(This was the reflection I gave to my brother seminarians during our Benediction on August 16, 2009. After our Benediction, some of the brothers approached me and told me that my reflection inspired and somehow touched them. On my part, as I read my reflection over and over again before I delivered it, I can see nothing so special and so inspiring as these is often delivered by many preachers before. I even wanted to change my reflection had I have ample time. I’m just surprised to see my brothers’ reactions. It still shows God’s immense power when He decides to touch our hearts.)
In 1986, evangelist Jimmy Swaggart began on-screen attacks against fellow televangelists Marvin Gorman and Jim Bakker. He uncovered Gorman’s affair with a member of Gorman’s congregation, and also helped expose Bakker’s infidelity (which was arranged by a colleague while on an out-of-state trip). These exposures received widespread media coverage. Gorman retaliated in kind by hiring a private investigator to uncover Swaggart’s own adulterous indiscretions with a prostitute. Swaggart was subsequently forced to step down from his pulpit for a year and made a tearful televised apology in February 1988 to his congregation, saying “I have sinned against you, my Lord, and I would ask that your precious blood would wash and cleanse every stain until it is in the seas of God’s forgiveness.”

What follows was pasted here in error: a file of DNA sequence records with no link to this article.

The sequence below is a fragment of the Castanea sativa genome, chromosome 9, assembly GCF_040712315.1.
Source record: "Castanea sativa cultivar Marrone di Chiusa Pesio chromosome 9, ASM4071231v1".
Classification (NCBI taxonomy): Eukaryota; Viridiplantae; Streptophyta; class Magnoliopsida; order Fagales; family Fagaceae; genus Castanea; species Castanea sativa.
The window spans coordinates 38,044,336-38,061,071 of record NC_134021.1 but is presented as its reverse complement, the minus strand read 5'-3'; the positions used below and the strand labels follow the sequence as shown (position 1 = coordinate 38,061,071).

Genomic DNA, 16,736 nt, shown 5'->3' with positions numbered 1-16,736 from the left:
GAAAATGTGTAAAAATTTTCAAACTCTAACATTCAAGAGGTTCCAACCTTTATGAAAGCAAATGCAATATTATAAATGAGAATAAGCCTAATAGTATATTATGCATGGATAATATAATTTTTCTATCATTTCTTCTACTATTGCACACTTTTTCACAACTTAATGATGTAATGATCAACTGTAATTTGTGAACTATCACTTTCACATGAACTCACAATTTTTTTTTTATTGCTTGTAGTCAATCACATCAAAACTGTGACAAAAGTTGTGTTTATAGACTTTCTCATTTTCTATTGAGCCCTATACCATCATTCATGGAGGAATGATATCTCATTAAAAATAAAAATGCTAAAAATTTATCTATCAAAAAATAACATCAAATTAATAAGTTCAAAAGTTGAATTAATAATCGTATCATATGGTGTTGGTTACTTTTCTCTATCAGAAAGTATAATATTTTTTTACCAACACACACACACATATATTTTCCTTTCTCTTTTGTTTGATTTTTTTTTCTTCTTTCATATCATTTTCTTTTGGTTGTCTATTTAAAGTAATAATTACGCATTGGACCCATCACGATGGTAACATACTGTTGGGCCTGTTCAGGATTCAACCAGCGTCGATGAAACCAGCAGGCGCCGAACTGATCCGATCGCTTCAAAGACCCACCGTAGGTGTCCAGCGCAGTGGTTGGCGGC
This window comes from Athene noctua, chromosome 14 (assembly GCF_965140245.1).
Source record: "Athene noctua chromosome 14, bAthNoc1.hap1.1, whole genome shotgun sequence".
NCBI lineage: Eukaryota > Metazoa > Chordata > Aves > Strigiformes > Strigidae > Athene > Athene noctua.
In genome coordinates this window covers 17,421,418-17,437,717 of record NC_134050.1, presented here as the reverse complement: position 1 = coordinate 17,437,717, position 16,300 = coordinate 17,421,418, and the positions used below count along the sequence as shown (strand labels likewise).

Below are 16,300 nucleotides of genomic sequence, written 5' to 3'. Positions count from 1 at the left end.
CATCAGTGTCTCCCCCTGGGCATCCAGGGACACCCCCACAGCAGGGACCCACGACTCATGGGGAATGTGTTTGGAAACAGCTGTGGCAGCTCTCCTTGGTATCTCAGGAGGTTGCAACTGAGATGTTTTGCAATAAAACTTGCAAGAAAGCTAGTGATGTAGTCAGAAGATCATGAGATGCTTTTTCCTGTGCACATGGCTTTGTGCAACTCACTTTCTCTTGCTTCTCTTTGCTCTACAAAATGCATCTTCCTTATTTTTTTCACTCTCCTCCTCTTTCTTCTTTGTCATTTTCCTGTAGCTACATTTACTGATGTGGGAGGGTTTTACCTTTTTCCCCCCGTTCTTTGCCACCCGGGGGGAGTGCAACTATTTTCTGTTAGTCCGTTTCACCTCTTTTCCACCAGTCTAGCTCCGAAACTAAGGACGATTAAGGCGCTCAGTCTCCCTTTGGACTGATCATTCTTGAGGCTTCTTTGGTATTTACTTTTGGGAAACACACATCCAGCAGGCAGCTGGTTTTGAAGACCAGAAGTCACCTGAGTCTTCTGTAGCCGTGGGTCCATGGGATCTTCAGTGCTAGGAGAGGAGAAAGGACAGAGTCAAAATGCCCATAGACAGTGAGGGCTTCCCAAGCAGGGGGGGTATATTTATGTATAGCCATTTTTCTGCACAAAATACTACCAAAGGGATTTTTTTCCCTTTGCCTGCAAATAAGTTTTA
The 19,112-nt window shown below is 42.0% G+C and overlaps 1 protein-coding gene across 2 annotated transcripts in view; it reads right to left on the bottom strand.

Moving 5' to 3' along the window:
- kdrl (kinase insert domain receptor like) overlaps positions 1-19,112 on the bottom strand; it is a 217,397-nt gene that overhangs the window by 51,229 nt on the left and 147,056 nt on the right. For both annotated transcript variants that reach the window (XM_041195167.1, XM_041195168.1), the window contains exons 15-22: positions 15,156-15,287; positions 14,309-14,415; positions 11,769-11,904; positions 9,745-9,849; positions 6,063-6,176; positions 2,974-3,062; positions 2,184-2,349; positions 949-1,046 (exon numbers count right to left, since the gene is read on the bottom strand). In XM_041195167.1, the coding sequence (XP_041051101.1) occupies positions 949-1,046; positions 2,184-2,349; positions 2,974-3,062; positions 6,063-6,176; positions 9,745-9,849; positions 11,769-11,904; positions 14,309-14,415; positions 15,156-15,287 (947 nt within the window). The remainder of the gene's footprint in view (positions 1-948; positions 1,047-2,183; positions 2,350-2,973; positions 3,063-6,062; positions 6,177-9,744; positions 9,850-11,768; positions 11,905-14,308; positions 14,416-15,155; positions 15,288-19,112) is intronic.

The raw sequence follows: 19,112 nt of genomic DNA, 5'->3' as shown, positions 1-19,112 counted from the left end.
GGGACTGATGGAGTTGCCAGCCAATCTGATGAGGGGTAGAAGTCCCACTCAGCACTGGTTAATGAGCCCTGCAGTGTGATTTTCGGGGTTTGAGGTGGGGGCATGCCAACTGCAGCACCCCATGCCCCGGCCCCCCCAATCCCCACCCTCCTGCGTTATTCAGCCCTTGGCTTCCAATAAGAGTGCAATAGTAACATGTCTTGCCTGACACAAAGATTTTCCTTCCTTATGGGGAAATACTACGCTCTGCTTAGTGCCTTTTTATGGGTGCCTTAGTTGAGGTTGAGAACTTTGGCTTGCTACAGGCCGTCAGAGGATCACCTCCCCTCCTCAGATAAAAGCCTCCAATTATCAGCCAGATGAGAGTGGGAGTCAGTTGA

Swaggart was caught again by California police five years later in 1991 with another prostitute, Rosemary Garcia, who was riding with him in his car when he was stopped for driving on the wrong side of the road. When asked why she was with Swaggart, she replied, “He asked me for sex. I mean, that’s why he stopped me. That’s what I do. I’m a prostitute.”
Ted Haggard was the Pastor of the New Life Church in Colorado Springs, Colorado and was the president of the National Association of Evangelicals (NAE) from 2003 until November 2006. Haggard’s position allowed him occasional access to George W. Bush. In 2006 it was alleged that Haggard had been regularly visiting a male prostitute who also provided him with methamphetamine. Haggard admitted his wrongdoing and resigned as pastor of New Life church and as president of the NAE. The high-profile case was significant also because it immediately preceded the 2006 mid-term elections and may have even affected national voting patterns. In January 2009, Haggard admitted to a second homosexual relationship with a male church member, Brant Hass, on CNN-TV and other national media, and when asked, would not directly answer a question about his other possible homosexual relationships.
Earl Paulk (no relation to John Paulk) was the founder and head Pastor of Chapel Hill Harvester Church in Decatur, Georgia from 1960 until the 1990s. A number of women from the congregation came forward during the 1990s claiming that Paulk had sexual relations with them. Some of these claims have subsequently been proven correct. Moreover, Donnie Earl Paulk, the current senior pastor of the church and nephew of Earl Paulk, had a court-ordered DNA test in 2007 which showed that he was Earl’s son, not his nephew, which means that Earl and his sister-in-law had had a sexual relationship which led to Donnie’s birth.